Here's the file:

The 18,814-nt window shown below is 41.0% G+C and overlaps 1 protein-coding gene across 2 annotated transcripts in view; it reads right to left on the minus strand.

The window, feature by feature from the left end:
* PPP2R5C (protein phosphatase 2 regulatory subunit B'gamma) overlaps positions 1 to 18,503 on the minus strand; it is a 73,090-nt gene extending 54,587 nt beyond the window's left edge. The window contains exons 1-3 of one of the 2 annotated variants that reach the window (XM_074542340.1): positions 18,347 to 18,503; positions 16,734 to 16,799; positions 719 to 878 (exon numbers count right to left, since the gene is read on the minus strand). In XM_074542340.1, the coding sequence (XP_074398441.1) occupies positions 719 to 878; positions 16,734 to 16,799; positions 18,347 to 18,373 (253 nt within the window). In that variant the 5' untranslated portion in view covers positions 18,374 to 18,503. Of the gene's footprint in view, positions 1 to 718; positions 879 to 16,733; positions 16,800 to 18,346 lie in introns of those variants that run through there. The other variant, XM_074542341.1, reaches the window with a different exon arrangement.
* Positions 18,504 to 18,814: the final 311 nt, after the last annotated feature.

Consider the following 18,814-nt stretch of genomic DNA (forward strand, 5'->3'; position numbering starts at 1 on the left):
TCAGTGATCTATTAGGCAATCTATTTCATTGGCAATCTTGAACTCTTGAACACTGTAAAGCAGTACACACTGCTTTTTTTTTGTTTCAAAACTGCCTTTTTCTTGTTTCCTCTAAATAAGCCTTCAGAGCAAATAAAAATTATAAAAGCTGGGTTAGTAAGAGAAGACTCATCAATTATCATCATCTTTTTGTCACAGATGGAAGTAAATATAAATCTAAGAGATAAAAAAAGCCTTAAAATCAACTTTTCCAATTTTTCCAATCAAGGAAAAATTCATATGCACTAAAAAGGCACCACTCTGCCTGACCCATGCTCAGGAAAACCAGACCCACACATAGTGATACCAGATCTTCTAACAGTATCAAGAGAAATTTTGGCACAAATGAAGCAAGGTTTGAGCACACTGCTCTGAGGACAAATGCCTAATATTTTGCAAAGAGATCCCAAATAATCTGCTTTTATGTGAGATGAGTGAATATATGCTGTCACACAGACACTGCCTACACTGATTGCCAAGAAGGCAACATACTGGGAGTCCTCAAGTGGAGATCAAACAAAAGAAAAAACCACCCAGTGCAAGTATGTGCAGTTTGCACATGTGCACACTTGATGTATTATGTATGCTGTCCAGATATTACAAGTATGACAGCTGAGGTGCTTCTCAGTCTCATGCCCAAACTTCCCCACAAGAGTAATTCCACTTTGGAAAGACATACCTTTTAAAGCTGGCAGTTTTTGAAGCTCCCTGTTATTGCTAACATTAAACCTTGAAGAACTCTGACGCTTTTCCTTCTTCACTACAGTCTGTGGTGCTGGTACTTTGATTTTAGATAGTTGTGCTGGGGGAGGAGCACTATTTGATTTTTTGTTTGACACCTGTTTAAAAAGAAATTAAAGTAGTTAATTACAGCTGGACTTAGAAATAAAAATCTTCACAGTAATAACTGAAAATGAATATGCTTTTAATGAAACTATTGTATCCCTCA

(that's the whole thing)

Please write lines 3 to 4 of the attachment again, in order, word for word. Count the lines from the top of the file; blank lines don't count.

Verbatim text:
* PPP2R5C (protein phosphatase 2 regulatory subunit B'gamma) overlaps positions 1 to 18,503 on the minus strand; it is a 73,090-nt gene extending 54,587 nt beyond the window's left edge. The window contains exons 1-3 of one of the 2 annotated variants that reach the window (XM_074542340.1): positions 18,347 to 18,503; positions 16,734 to 16,799; positions 719 to 878 (exon numbers count right to left, since the gene is read on the minus strand). In XM_074542340.1, the coding sequence (XP_074398441.1) occupies positions 719 to 878; positions 16,734 to 16,799; positions 18,347 to 18,373 (253 nt within the window). In that variant the 5' untranslated portion in view covers positions 18,374 to 18,503. Of the gene's footprint in view, positions 1 to 718; positions 879 to 16,733; positions 16,800 to 18,346 lie in introns of those variants that run through there. The other variant, XM_074542341.1, reaches the window with a different exon arrangement.
* Positions 18,504 to 18,814: the final 311 nt, after the last annotated feature.